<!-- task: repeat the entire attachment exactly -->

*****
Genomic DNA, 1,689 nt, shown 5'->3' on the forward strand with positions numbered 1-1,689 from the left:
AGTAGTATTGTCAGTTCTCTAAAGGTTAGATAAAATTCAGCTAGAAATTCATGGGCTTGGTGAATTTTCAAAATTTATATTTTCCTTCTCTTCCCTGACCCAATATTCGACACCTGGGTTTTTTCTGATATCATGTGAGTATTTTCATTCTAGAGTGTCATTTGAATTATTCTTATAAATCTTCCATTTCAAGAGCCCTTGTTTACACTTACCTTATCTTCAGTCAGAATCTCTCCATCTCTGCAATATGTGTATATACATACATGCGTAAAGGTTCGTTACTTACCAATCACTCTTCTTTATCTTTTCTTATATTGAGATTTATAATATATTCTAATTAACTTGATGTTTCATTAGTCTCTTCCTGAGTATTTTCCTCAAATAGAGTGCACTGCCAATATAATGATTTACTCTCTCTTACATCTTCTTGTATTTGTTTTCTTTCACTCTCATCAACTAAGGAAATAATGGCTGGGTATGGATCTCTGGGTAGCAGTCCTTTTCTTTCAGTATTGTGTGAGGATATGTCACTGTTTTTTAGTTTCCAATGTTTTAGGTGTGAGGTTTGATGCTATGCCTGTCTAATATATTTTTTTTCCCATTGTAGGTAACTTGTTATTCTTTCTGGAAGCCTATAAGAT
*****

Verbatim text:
Genomic DNA, 1,689 nt, shown 5'->3' on the forward strand with positions numbered 1-1,689 from the left:
AGTAGTATTGTCAGTTCTCTAAAGGTTAGATAAAATTCAGCTAGAAATTCATGGGCTTGGTGAATTTTCAAAATTTATATTTTCCTTCTCTTCCCTGACCCAATATTCGACACCTGGGTTTTTTCTGATATCATGTGAGTATTTTCATTCTAGAGTGTCATTTGAATTATTCTTATAAATCTTCCATTTCAAGAGCCCTTGTTTACACTTACCTTATCTTCAGTCAGAATCTCTCCATCTCTGCAATATGTGTATATACATACATGCGTAAAGGTTCGTTACTTACCAATCACTCTTCTTTATCTTTTCTTATATTGAGATTTATAATATATTCTAATTAACTTGATGTTTCATTAGTCTCTTCCTGAGTATTTTCCTCAAATAGAGTGCACTGCCAATATAATGATTTACTCTCTCTTACATCTTCTTGTATTTGTTTTCTTTCACTCTCATCAACTAAGGAAATAATGGCTGGGTATGGATCTCTGGGTAGCAGTCCTTTTCTTTCAGTATTGTGTGAGGATATGTCACTGTTTTTTAGTTTCCAATGTTTTAGGTGTGAGGTTTGATGCTATGCCTGTCTAATATATTTTTTTTCCCATTGTAGGTAACTTGTTATTCTTTCTGGAAGCCTATAAGAT